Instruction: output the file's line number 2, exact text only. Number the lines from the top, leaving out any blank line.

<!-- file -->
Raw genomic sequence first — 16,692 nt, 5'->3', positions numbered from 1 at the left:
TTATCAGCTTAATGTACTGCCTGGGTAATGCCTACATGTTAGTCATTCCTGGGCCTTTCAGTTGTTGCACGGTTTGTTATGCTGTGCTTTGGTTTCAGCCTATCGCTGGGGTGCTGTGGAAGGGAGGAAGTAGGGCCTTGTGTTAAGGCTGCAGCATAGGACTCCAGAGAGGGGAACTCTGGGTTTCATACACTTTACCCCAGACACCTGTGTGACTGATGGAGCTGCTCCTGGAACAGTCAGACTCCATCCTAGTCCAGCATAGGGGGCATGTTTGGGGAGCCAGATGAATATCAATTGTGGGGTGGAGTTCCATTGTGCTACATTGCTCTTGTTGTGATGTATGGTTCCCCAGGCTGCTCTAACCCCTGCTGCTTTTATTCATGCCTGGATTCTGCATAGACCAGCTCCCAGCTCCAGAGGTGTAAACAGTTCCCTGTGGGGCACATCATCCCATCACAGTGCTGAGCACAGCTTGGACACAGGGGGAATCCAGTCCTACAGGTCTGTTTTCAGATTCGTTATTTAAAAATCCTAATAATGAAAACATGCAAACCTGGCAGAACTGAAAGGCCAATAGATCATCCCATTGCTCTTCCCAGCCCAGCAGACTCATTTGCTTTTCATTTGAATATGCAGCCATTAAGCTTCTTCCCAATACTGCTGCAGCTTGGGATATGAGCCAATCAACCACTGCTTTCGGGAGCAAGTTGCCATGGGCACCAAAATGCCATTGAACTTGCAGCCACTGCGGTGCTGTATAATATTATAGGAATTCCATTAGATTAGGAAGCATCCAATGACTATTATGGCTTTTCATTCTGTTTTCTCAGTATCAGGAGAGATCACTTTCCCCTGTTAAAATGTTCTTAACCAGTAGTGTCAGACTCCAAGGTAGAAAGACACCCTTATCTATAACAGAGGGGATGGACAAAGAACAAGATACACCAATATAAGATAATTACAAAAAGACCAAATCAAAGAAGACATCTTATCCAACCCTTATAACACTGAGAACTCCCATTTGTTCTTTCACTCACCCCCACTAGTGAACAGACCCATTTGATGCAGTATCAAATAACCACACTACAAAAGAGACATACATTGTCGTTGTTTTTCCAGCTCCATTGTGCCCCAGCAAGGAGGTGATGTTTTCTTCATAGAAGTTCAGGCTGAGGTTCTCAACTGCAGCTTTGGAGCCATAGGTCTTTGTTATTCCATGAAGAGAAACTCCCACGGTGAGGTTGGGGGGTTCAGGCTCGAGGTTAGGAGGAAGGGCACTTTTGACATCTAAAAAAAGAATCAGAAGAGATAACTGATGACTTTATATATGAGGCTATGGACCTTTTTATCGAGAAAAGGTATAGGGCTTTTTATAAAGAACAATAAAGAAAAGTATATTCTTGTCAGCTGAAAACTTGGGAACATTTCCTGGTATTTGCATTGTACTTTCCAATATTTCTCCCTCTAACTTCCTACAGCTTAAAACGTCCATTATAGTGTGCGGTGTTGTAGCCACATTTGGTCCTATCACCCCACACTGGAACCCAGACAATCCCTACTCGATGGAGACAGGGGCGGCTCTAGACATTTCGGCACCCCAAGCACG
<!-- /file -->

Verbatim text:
TTATCAGCTTAATGTACTGCCTGGGTAATGCCTACATGTTAGTCATTCCTGGGCCTTTCAGTTGTTGCACGGTTTGTTATGCTGTGCTTTGGTTTCAGCCTATCGCTGGGGTGCTGTGGAAGGGAGGAAGTAGGGCCTTGTGTTAAGGCTGCAGCATAGGACTCCAGAGAGGGGAACTCTGGGTTTCATACACTTTACCCCAGACACCTGTGTGACTGATGGAGCTGCTCCTGGAACAGTCAGACTCCATCCTAGTCCAGCATAGGGGGCATGTTTGGGGAGCCAGATGAATATCAATTGTGGGGTGGAGTTCCATTGTGCTACATTGCTCTTGTTGTGATGTATGGTTCCCCAGGCTGCTCTAACCCCTGCTGCTTTTATTCATGCCTGGATTCTGCATAGACCAGCTCCCAGCTCCAGAGGTGTAAACAGTTCCCTGTGGGGCACATCATCCCATCACAGTGCTGAGCACAGCTTGGACACAGGGGGAATCCAGTCCTACAGGTCTGTTTTCAGATTCGTTATTTAAAAATCCTAATAATGAAAACATGCAAACCTGGCAGAACTGAAAGGCCAATAGATCATCCCATTGCTCTTCCCAGCCCAGCAGACTCATTTGCTTTTCATTTGAATATGCAGCCATTAAGCTTCTTCCCAATACTGCTGCAGCTTGGGATATGAGCCAATCAACCACTGCTTTCGGGAGCAAGTTGCCATGGGCACCAAAATGCCATTGAACTTGCAGCCACTGCGGTGCTGTATAATATTATAGGAATTCCATTAGATTAGGAAGCATCCAATGACTATTATGGCTTTTCATTCTGTTTTCTCAGTATCAGGAGAGATCACTTTCCCCTGTTAAAATGTTCTTAACCAGTAGTGTCAGACTCCAAGGTAGAAAGACACCCTTATCTATAACAGAGGGGATGGACAAAGAACAAGATACACCAATATAAGATAATTACAAAAAGACCAAATCAAAGAAGACATCTTATCCAACCCTTATAACACTGAGAACTCCCATTTGTTCTTTCACTCACCCCCACTAGTGAACAGACCCATTTGATGCAGTATCAAATAACCACACTACAAAAGAGACATACATTGTCGTTGTTTTTCCAGCTCCATTGTGCCCCAGCAAGGAGGTGATGTTTTCTTCATAGAAGTTCAGGCTGAGGTTCTCAACTGCAGCTTTGGAGCCATAGGTCTTTGTTATTCCATGAAGAGAAACTCCCACGGTGAGGTTGGGGGGTTCAGGCTCGAGGTTAGGAGGAAGGGCACTTTTGACATCTAAAAAAAGAATCAGAAGAGATAACTGATGACTTTATATATGAGGCTATGGACCTTTTTATCGAGAAAAGGTATAGGGCTTTTTATAAAGAACAATAAAGAAAAGTATATTCTTGTCAGCTGAAAACTTGGGAACATTTCCTGGTATTTGCATTGTACTTTCCAATATTTCTCCCTCTAACTTCCTACAGCTTAAAACGTCCATTATAGTGTGCGGTGTTGTAGCCACATTTGGTCCTATCACCCCACACTGGAACCCAGACAATCCCTACTCGATGGAGACAGGGGCGGCTCTAGACATTTCGGCACCCCAAGCACG